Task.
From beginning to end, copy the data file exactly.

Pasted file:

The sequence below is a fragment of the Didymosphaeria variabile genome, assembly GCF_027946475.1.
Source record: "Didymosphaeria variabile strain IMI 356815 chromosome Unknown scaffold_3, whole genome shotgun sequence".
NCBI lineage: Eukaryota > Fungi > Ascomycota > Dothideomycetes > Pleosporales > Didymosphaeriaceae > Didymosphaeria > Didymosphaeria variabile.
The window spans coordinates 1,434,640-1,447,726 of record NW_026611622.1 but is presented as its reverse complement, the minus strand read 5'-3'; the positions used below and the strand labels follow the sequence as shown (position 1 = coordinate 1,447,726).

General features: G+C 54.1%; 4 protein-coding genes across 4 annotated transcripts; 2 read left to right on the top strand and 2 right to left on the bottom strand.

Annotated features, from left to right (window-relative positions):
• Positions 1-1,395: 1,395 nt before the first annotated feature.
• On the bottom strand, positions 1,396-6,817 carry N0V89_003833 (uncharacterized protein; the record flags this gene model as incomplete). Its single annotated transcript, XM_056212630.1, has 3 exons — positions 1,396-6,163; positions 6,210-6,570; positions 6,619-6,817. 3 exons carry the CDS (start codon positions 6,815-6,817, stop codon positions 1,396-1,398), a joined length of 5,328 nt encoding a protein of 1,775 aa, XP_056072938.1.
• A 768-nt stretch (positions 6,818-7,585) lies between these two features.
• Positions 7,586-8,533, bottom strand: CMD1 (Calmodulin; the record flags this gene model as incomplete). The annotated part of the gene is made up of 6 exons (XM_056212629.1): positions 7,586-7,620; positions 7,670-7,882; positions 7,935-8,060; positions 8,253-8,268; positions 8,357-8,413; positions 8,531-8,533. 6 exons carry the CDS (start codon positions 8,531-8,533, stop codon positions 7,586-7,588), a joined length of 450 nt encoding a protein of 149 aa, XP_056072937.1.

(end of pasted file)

The sequence below is a fragment of the Didymosphaeria variabile genome, assembly GCF_027946475.1.
Source record: "Didymosphaeria variabile strain IMI 356815 chromosome Unknown scaffold_3, whole genome shotgun sequence".
NCBI lineage: Eukaryota > Fungi > Ascomycota > Dothideomycetes > Pleosporales > Didymosphaeriaceae > Didymosphaeria > Didymosphaeria variabile.
The window spans coordinates 1,434,640-1,447,726 of record NW_026611622.1 but is presented as its reverse complement, the minus strand read 5'-3'; the positions used below and the strand labels follow the sequence as shown (position 1 = coordinate 1,447,726).

General features: G+C 54.1%; 4 protein-coding genes across 4 annotated transcripts; 2 read left to right on the top strand and 2 right to left on the bottom strand.

Annotated features, from left to right (window-relative positions):
• Positions 1-1,395: 1,395 nt before the first annotated feature.
• On the bottom strand, positions 1,396-6,817 carry N0V89_003833 (uncharacterized protein; the record flags this gene model as incomplete). Its single annotated transcript, XM_056212630.1, has 3 exons — positions 1,396-6,163; positions 6,210-6,570; positions 6,619-6,817. 3 exons carry the CDS (start codon positions 6,815-6,817, stop codon positions 1,396-1,398), a joined length of 5,328 nt encoding a protein of 1,775 aa, XP_056072938.1.
• A 768-nt stretch (positions 6,818-7,585) lies between these two features.
• Positions 7,586-8,533, bottom strand: CMD1 (Calmodulin; the record flags this gene model as incomplete). The annotated part of the gene is made up of 6 exons (XM_056212629.1): positions 7,586-7,620; positions 7,670-7,882; positions 7,935-8,060; positions 8,253-8,268; positions 8,357-8,413; positions 8,531-8,533. 6 exons carry the CDS (start codon positions 8,531-8,533, stop codon positions 7,586-7,588), a joined length of 450 nt encoding a protein of 149 aa, XP_056072937.1.